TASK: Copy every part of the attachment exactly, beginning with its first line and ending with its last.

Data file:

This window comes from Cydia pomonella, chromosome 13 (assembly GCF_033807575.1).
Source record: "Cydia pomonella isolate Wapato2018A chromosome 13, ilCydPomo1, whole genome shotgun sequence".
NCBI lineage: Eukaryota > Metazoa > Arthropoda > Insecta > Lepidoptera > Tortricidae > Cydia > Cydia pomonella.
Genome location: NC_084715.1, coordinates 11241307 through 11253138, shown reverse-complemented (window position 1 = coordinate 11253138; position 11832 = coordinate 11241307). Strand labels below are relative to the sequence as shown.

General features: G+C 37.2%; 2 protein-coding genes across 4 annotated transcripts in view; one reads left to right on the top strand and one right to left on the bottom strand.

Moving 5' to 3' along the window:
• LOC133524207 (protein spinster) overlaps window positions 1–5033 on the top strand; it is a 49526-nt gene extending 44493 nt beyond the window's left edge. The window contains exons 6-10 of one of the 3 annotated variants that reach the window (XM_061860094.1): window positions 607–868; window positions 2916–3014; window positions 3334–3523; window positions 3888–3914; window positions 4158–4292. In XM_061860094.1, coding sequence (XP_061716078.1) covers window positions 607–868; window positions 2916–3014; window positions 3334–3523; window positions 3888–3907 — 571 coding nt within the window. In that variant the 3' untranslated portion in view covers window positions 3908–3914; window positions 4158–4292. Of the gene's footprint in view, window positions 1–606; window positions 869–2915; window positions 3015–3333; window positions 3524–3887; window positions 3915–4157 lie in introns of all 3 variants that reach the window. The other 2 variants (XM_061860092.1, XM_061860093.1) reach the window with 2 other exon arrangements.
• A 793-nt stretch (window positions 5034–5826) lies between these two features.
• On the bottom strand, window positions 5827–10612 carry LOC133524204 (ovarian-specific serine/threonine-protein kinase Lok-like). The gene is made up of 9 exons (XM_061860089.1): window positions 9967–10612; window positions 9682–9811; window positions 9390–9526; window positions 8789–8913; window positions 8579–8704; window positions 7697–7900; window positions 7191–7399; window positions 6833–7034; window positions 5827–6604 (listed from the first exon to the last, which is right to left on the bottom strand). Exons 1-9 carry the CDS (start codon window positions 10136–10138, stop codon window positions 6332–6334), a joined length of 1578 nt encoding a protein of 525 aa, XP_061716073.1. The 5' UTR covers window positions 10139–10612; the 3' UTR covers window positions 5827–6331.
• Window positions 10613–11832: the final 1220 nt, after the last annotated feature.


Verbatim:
This window comes from Cydia pomonella, chromosome 13 (assembly GCF_033807575.1).
Source record: "Cydia pomonella isolate Wapato2018A chromosome 13, ilCydPomo1, whole genome shotgun sequence".
NCBI lineage: Eukaryota > Metazoa > Arthropoda > Insecta > Lepidoptera > Tortricidae > Cydia > Cydia pomonella.
Genome location: NC_084715.1, coordinates 11241307 through 11253138, shown reverse-complemented (window position 1 = coordinate 11253138; position 11832 = coordinate 11241307). Strand labels below are relative to the sequence as shown.

General features: G+C 37.2%; 2 protein-coding genes across 4 annotated transcripts in view; one reads left to right on the top strand and one right to left on the bottom strand.

Moving 5' to 3' along the window:
• LOC133524207 (protein spinster) overlaps window positions 1–5033 on the top strand; it is a 49526-nt gene extending 44493 nt beyond the window's left edge. The window contains exons 6-10 of one of the 3 annotated variants that reach the window (XM_061860094.1): window positions 607–868; window positions 2916–3014; window positions 3334–3523; window positions 3888–3914; window positions 4158–4292. In XM_061860094.1, coding sequence (XP_061716078.1) covers window positions 607–868; window positions 2916–3014; window positions 3334–3523; window positions 3888–3907 — 571 coding nt within the window. In that variant the 3' untranslated portion in view covers window positions 3908–3914; window positions 4158–4292. Of the gene's footprint in view, window positions 1–606; window positions 869–2915; window positions 3015–3333; window positions 3524–3887; window positions 3915–4157 lie in introns of all 3 variants that reach the window. The other 2 variants (XM_061860092.1, XM_061860093.1) reach the window with 2 other exon arrangements.
• A 793-nt stretch (window positions 5034–5826) lies between these two features.
• On the bottom strand, window positions 5827–10612 carry LOC133524204 (ovarian-specific serine/threonine-protein kinase Lok-like). The gene is made up of 9 exons (XM_061860089.1): window positions 9967–10612; window positions 9682–9811; window positions 9390–9526; window positions 8789–8913; window positions 8579–8704; window positions 7697–7900; window positions 7191–7399; window positions 6833–7034; window positions 5827–6604 (listed from the first exon to the last, which is right to left on the bottom strand). Exons 1-9 carry the CDS (start codon window positions 10136–10138, stop codon window positions 6332–6334), a joined length of 1578 nt encoding a protein of 525 aa, XP_061716073.1. The 5' UTR covers window positions 10139–10612; the 3' UTR covers window positions 5827–6331.
• Window positions 10613–11832: the final 1220 nt, after the last annotated feature.